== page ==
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Separating content

Colour is a huge part of making a webpage standout. It is very important for making divides between two or more elements on a website.

Introduction

When websites were first built they separated sections using big thick black borders, whitespace amongst many other different techniques. Since websites became something that designers became interested in, that all changed.

There was also the use of the horizontal rule (<hr>) element to separate content.

This particular chapter will focus on the different techniques employed to separate content on a webpage, for instance separating the sidebar of a website with the main content.

Borders

Separation through the use of borders is simple - using a solid border suggests that two elements are separate. The colour used for the border can be any colour apart from the colours of the elements it is trying to separate. Ideally, the colour that is used to separate the two elements should be as different as possible from either element:

Colour

Colour plays a huge role in ensuring users understand where to look for what they want. It offers an alternative to standard borders and images to make elements stand out on the page. For instance, a sidebar can be a different colour to the main content section to make it easier to identify.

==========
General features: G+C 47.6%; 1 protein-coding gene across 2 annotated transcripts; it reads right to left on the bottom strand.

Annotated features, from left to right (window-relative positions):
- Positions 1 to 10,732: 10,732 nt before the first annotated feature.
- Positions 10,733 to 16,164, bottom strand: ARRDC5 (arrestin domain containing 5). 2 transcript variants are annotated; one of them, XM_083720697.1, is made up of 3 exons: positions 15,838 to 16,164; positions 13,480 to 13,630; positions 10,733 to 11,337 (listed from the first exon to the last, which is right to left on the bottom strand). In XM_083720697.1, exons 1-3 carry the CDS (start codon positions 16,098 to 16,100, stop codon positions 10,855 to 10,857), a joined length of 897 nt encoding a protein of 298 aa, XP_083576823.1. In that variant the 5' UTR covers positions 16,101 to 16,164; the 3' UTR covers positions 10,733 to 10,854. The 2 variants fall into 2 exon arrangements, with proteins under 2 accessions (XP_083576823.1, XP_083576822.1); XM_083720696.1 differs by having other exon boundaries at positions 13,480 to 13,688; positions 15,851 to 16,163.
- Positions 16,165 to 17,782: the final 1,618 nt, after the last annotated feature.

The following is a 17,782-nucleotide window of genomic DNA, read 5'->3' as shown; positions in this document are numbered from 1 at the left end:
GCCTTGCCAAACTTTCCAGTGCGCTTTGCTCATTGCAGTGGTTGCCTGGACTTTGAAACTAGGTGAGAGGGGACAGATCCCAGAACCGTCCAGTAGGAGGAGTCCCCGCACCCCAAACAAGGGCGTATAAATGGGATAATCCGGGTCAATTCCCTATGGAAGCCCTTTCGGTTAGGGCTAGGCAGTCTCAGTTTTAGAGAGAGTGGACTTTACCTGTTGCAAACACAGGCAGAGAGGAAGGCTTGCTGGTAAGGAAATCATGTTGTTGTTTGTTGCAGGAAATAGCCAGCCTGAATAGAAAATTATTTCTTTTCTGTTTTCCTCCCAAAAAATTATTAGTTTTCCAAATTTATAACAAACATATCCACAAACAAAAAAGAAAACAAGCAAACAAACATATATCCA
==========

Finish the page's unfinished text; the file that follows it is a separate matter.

Separation by colour is more difficult to achieve since many colours either do not go well together or are too similar. For this reason, colour separation is a difficult design to get right.

The following are a list of colour combinations that can work well together, creating a distinction that can be used on elements on the display:

Yellow and blue constrast each other well.

Orange and green/blue also constrast each other well.

The above orange and blue is the theme from this website.

Choosing colours that contrast each other is very important. A colour contrast can be used to create a divide between sections on a webpage. For instance, on this website the site links is a black colour, contrasted to the white of the content section and the sidebar is a grey colour contrasted to the white content.

Gradients can also be used to create contrast between elements on a webpage too.

A gradient is a gradual change of colours between two colours as shown below (only available in a modern browser):

Gradients have with time become something of the past on a lot of modern websites and solid colours have been their replacement. This does not mean that a well designed website cannot have gradients at all.

Whitespace

The last but most powerful separation technique is that of whitespace. Whitespace is a powerful ally when creating separation of content and it's ubiquitous on most websites.

For instance, these paragraphs have a fairly small margin between them which means that they are separate. This allows the page to read like an article with paragraphs.

Using whitespace is important, so make sure to use it where it is necessary!